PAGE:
A few years ago when I heard that Albert Einstein, who died in 1955, made $18 million in one year after his death, I went to the “search the web” slot at the top of the screen to find out how a physicist could earn so much money after death.
Well, it’s no mystery.
Einstein earns his money the same way that John Lennon, Elvis Presley, and other celebrities earns theirs. The family copyrights the name and charges for the use of the name, his papers and other merchandise bearing his name — including coffee cups, T-shirts and sticker notes. At one point, Disney and McDonald’s marketed some of Einstein’s items.
This copyright procedure is followed by numerous families to keep revenue coming in after the death of a famous relative.
One of the more controversial cases in recent times involves the Martin Luther King Jr. family that received more than $700,000 for the use of the name, quotations and the image to be used in the making of a statue of Dr. King.
The listing I found of several big names on the internet included a total value of the name.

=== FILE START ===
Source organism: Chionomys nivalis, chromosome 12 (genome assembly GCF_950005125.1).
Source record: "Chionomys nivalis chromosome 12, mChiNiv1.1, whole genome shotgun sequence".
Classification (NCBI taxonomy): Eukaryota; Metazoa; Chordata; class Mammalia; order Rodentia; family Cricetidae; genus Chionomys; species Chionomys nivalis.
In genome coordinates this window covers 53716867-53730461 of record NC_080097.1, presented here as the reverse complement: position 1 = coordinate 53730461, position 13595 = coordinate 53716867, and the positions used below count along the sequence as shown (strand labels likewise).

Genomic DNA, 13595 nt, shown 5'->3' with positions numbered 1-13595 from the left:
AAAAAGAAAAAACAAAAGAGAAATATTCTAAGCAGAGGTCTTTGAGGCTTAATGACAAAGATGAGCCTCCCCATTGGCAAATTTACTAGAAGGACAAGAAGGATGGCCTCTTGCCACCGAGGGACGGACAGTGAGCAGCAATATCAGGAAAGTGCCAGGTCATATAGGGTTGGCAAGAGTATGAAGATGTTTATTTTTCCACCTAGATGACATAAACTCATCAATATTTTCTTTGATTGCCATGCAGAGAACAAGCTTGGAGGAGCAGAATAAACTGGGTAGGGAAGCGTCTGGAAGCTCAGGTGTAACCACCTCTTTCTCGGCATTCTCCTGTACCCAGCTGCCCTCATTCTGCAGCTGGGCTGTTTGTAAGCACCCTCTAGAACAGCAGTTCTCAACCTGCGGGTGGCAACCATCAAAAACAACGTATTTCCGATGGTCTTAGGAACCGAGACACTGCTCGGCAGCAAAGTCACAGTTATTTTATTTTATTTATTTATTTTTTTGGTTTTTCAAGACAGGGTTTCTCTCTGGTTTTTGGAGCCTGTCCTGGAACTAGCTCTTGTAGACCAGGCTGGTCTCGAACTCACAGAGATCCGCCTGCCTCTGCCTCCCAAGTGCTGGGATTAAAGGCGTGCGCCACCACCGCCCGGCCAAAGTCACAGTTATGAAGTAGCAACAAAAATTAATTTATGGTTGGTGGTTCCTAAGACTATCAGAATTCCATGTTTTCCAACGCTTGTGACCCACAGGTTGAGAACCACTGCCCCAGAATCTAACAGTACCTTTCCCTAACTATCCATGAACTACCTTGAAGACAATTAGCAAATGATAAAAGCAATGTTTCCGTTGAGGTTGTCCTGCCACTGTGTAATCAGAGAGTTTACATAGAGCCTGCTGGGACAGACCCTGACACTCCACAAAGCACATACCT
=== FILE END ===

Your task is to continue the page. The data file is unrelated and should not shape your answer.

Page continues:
For example, Elvis Presley, $55 million; Richard Rodgers and Oscar Hammerstein, $235 million; fashion designer Yves Saint Laurent, $350 million; John Lennon, $15 million; Theodore Geisel of Dr. Seuss fame, $15 million; Michael Jackson, $90 million, and Charles Schultz, who drew Peanuts, $35 million.
Values fluctuate from year to year. And some just fall to nothing, as did Steve McQueen and Marilyn Monroe. But they could bounce back.
At one point during his career, Schultz had a billion-dollar revenue from Peanuts, including Broadway productions and television productions and commercials. His original comic strip is still running.
Auburn syndicated columnist Rheta Grimsley Johnson wrote a most interesting book on Schultz, emphasizing his dilligence in making the strip as authentic as possible. For example, the music that waffled up from Schroeder’s piano was depicted in the actual music notes from Beethoven.
In this interesting world in which we live, Peanuts is worth more on the market than Einstein. Having read the book on Einstein, I think he would appreciate that point. Einstein often looked like a member of the Peanut’s gang as he walked across the Princeton campus wearing his signature cotton jersey while enjoying an ice cream cone.
Gillis Morgan is an associate professor emeritus of journalism at Auburn University and an award-winning columnist. He can be reached at email@example.com